What services? Almost all of them of course. The applications that aren't well served by a self-scaling distributed architecture are pretty rare. Of course some few are tied to legacy hardware and software architectures and have to be rebuilt with the cloud in mind. Basically you take a thin operating system image virtual machine and build each service on that with the presumption that the service will be managed by the cloud so have cloud management hooks, it will only perform a scalable subset of the whole service, will operate only with resources that are dynamically assigned and be redundant. The management of the cloud is just a management VM built on these principles. They don't even have to be virtual machines, but that's pretty much how this is being implemented and sold right now because it simplifies a lot of things.
Using a cloud internal services architecture allows you to offload your internal workloads to compatible hosted services - when appropriate - to handle demand spikes or outages. If you're interested in this facility you have to consider the need from the beginning because cloud is new and some service providers may go away over time, leaving you with a cloud infrastructure that has no external service providers to provide this service.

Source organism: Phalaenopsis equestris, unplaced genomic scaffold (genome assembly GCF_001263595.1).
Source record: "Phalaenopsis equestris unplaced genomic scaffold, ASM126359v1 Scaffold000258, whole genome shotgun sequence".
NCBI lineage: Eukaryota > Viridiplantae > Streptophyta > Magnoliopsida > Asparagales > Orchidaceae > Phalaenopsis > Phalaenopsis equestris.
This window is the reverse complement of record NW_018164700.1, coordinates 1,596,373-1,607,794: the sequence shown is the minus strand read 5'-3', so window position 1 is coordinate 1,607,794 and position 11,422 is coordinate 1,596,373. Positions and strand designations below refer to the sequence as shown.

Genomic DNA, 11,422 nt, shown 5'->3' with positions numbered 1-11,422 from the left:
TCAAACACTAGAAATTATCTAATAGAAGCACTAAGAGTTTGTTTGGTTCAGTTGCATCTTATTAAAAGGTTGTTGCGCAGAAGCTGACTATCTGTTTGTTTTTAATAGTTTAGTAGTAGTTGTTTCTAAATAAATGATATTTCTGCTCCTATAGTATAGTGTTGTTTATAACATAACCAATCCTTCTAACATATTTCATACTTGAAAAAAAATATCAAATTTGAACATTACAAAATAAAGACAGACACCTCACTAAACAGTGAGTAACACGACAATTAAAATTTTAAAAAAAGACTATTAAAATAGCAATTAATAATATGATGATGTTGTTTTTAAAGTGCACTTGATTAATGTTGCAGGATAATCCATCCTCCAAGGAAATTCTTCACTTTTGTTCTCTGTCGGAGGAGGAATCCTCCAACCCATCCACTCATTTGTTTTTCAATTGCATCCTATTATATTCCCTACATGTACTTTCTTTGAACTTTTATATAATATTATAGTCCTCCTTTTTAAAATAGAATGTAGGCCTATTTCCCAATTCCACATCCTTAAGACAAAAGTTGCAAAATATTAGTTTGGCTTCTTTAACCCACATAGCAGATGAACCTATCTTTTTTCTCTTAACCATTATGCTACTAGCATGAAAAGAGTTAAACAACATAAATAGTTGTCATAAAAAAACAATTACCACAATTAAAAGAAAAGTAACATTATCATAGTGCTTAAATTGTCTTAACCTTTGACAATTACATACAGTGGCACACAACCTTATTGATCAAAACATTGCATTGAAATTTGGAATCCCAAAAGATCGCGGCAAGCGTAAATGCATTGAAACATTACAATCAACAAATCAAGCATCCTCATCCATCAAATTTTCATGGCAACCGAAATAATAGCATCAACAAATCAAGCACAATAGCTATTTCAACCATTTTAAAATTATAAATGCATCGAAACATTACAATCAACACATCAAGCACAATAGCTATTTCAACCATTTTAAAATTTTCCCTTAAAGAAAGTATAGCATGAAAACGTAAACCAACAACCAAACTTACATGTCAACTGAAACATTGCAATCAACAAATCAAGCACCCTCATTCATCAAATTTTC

One problem with cloud implementation is that it requires robust fast network connections between sites to provide professional levels of service. The downside is that if the network is down, you're sunk. But isn't that the case anyway? Another problem with it is that it's scary: the database guy is really comforted by the idea that there's an identifiable physical server out there that his code is running on and with cloud technologies that's just not the case. A third problem is that it's so different from the way things have been traditionally done that it can be hard to get people to go along with it and reorganize their activity. In the current model there are storage people and server people and network people and each of them has their turf and may feel threatened by the change.